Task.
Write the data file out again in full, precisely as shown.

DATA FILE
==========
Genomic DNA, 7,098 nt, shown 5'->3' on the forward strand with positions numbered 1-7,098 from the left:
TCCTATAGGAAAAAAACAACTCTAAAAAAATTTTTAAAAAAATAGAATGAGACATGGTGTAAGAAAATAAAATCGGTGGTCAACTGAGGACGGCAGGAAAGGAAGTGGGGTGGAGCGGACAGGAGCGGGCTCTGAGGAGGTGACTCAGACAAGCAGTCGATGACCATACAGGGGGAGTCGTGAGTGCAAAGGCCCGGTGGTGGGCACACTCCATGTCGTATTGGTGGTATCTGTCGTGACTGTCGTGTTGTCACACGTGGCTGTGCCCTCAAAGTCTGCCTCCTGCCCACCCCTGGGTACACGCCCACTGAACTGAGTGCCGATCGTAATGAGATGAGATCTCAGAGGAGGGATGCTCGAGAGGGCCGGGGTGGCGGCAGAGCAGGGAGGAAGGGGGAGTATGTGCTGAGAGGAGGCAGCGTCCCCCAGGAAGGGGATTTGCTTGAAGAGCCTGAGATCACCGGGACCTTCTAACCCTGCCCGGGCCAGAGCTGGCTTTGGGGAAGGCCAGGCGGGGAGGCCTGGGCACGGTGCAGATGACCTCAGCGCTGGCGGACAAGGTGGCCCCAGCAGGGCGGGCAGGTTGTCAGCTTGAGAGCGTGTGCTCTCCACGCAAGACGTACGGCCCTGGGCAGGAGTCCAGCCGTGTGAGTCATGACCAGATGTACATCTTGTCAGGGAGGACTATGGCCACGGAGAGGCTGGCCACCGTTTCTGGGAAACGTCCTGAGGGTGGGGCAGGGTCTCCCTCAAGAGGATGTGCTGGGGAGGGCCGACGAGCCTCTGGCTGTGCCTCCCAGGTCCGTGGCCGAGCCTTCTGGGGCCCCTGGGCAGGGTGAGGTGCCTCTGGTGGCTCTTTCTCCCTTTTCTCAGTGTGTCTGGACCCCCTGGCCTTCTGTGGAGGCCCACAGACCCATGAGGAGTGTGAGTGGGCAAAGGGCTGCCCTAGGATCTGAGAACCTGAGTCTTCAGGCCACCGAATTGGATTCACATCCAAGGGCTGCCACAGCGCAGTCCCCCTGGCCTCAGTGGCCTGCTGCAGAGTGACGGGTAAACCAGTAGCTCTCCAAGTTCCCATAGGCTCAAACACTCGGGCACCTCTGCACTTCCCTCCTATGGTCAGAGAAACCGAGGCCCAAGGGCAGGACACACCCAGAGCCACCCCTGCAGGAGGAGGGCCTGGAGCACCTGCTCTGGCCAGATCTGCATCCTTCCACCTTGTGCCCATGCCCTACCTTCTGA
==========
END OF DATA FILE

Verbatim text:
Genomic DNA, 7,098 nt, shown 5'->3' on the forward strand with positions numbered 1-7,098 from the left:
TCCTATAGGAAAAAAACAACTCTAAAAAAATTTTTAAAAAAATAGAATGAGACATGGTGTAAGAAAATAAAATCGGTGGTCAACTGAGGACGGCAGGAAAGGAAGTGGGGTGGAGCGGACAGGAGCGGGCTCTGAGGAGGTGACTCAGACAAGCAGTCGATGACCATACAGGGGGAGTCGTGAGTGCAAAGGCCCGGTGGTGGGCACACTCCATGTCGTATTGGTGGTATCTGTCGTGACTGTCGTGTTGTCACACGTGGCTGTGCCCTCAAAGTCTGCCTCCTGCCCACCCCTGGGTACACGCCCACTGAACTGAGTGCCGATCGTAATGAGATGAGATCTCAGAGGAGGGATGCTCGAGAGGGCCGGGGTGGCGGCAGAGCAGGGAGGAAGGGGGAGTATGTGCTGAGAGGAGGCAGCGTCCCCCAGGAAGGGGATTTGCTTGAAGAGCCTGAGATCACCGGGACCTTCTAACCCTGCCCGGGCCAGAGCTGGCTTTGGGGAAGGCCAGGCGGGGAGGCCTGGGCACGGTGCAGATGACCTCAGCGCTGGCGGACAAGGTGGCCCCAGCAGGGCGGGCAGGTTGTCAGCTTGAGAGCGTGTGCTCTCCACGCAAGACGTACGGCCCTGGGCAGGAGTCCAGCCGTGTGAGTCATGACCAGATGTACATCTTGTCAGGGAGGACTATGGCCACGGAGAGGCTGGCCACCGTTTCTGGGAAACGTCCTGAGGGTGGGGCAGGGTCTCCCTCAAGAGGATGTGCTGGGGAGGGCCGACGAGCCTCTGGCTGTGCCTCCCAGGTCCGTGGCCGAGCCTTCTGGGGCCCCTGGGCAGGGTGAGGTGCCTCTGGTGGCTCTTTCTCCCTTTTCTCAGTGTGTCTGGACCCCCTGGCCTTCTGTGGAGGCCCACAGACCCATGAGGAGTGTGAGTGGGCAAAGGGCTGCCCTAGGATCTGAGAACCTGAGTCTTCAGGCCACCGAATTGGATTCACATCCAAGGGCTGCCACAGCGCAGTCCCCCTGGCCTCAGTGGCCTGCTGCAGAGTGACGGGTAAACCAGTAGCTCTCCAAGTTCCCATAGGCTCAAACACTCGGGCACCTCTGCACTTCCCTCCTATGGTCAGAGAAACCGAGGCCCAAGGGCAGGACACACCCAGAGCCACCCCTGCAGGAGGAGGGCCTGGAGCACCTGCTCTGGCCAGATCTGCATCCTTCCACCTTGTGCCCATGCCCTACCTTCTGA